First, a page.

Sure. Just a little note about cognitive behavioral therapy or CBT as it's widely known. There are different styles of CBT and I think what you're talking about as far as the effectiveness studies really relate to the very traditional, standardized types of CBT with a limited number of sessions. This is not, you know, unlimited, ongoing use of CBT style interventions. But it's really the rigorous use of 16 to 30-session CBT therapy. I think that's an important clarification because there are some -- I think there are some issues related to how we do that. And certainly, the use of remote or distance therapy is a really intriguing and upcoming process that we have a treatment that we have for patients. And just the ability to do things on app, pretty mind-blowing for me that you don't even need necessarily a person. It might be an AI bot out there that's helping you to respond to things. And really being self-directed in your CBT.

Yeah. I think the relationship with a mental health professional is hugely important. And when we have access to it, we will by all means use it. But sometimes, we have to think creatively. And I think that's just an example for ways where in situations where patients have barriers to seeking care, we can think outside the box and get them access to things that help.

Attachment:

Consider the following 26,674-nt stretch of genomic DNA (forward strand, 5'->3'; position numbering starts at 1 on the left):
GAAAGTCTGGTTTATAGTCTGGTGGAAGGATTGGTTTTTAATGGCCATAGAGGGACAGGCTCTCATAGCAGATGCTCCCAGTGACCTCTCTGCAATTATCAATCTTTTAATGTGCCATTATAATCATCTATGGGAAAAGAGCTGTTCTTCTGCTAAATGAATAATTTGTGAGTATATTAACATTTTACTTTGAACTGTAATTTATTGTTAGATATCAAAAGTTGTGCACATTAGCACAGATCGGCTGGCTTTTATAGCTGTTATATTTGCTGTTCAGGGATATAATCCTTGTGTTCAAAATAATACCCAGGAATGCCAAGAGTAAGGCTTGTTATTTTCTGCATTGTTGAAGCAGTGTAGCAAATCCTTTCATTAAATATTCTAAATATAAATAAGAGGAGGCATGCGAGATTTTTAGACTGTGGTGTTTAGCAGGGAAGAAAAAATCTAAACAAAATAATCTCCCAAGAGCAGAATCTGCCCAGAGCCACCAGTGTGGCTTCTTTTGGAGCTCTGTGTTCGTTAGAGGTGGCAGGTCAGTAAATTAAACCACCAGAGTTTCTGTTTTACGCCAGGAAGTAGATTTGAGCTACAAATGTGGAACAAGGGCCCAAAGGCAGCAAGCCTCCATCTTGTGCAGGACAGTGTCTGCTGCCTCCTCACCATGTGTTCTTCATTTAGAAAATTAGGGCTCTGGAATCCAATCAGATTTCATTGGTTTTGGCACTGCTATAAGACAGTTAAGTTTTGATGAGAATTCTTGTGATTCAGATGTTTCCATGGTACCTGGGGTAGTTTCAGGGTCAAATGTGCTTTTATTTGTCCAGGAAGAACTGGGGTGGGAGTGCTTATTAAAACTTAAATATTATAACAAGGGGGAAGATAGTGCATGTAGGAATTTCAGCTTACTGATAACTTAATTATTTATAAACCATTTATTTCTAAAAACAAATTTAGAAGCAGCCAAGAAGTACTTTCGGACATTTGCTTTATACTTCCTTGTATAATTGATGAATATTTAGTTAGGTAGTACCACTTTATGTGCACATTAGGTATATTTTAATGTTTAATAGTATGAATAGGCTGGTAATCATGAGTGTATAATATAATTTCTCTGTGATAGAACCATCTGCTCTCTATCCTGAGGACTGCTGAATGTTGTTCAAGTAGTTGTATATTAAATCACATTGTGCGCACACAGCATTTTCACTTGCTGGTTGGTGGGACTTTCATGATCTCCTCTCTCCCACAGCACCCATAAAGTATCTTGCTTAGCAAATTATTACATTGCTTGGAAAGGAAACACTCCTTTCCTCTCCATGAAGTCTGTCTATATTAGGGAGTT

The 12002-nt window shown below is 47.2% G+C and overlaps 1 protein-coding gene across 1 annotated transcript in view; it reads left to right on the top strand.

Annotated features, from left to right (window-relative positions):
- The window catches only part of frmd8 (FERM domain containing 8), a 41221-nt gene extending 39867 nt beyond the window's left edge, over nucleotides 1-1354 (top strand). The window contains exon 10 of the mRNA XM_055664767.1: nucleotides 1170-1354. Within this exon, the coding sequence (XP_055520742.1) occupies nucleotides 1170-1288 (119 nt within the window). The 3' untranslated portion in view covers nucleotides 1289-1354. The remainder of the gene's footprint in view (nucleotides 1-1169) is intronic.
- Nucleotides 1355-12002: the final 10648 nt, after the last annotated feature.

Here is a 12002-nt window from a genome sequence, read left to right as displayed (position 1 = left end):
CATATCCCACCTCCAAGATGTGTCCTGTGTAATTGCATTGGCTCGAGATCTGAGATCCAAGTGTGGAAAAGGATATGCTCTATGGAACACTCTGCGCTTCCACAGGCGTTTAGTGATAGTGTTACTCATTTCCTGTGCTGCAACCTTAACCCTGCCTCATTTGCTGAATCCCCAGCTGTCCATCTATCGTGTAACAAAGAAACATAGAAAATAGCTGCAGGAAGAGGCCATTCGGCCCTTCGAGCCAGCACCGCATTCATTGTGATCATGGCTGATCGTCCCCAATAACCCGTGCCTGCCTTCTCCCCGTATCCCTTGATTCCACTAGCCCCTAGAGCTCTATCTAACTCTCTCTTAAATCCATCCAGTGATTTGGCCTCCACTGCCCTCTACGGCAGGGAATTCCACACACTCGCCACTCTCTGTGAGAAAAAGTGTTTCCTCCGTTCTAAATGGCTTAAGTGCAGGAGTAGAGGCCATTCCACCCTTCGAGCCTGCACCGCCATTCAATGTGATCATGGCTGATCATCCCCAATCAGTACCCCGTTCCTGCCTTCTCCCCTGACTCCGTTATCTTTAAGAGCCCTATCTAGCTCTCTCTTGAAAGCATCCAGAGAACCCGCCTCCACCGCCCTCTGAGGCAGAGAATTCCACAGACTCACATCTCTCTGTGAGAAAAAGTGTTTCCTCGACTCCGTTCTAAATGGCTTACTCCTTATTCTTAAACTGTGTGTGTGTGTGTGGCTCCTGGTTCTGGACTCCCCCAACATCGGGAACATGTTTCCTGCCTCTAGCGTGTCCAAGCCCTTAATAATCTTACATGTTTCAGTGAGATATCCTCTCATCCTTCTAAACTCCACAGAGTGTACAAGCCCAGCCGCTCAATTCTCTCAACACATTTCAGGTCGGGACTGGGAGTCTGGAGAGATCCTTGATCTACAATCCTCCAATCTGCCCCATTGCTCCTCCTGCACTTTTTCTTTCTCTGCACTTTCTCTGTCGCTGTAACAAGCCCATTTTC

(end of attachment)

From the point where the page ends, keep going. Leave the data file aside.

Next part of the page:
In your practice, are you able to do warm handoffs?

So in my practice, I'm lucky to work in an integrated behavioral health setting. And so we have behavioral health specialists that work with us to do warm handoffs, to help engage patients in treatment, to help patients do some activation and ways to get motivated around some of this treatment for chronic pain. Not everyone has that, but I think it's hugely important if you don't have that in your practice to develop relationships with mental health professionals in your community, because involving them in the care of our patients with chronic pain can help your practice, as well as help the outcomes for the patient. That's right. I think integrated practice is an up and coming practice style. And I think the warm handoff, being able to introduce your patient to a mental health professional really helps to decrease the barriers to follow through with that part of the treatment plan. Well, that's great. Any other thoughts about alternative treatments? What about CBD oil? That's really popular. I hear the ads for that all the time now.

Yeah. Unfortunately, there's not really any evidence that would support that. And our caution is we don't know the risks. Really, the challenge with all of the CB oil is we don't really know the percentage of active substances in them. In our older adults on multiple medications with complex conditions, it would be probably something that I would recommend avoiding until we know more. But certainly, an area where there can be research done. There's a lot of market hype about it, but right now, the research, the evidence that supports the use of CBD oil in any condition really isn't there. It may be in the future. And we're not really sure what a pharmaceutical grade versus a retail grade of that particular product that's sold in so many places now. It's just incredible how it's exploded. But people must really be searching for answers if they're -- to me, if they're headed in that direction when we have so many other known effective treatments for any number of conditions, including pain.

They are. You know, for integrated treatments, we do have evidence that massage, spinal manipulation and acupuncture can play a role in addition to multidisciplinary rehab. So there are options out there for patients who want to avoid medications.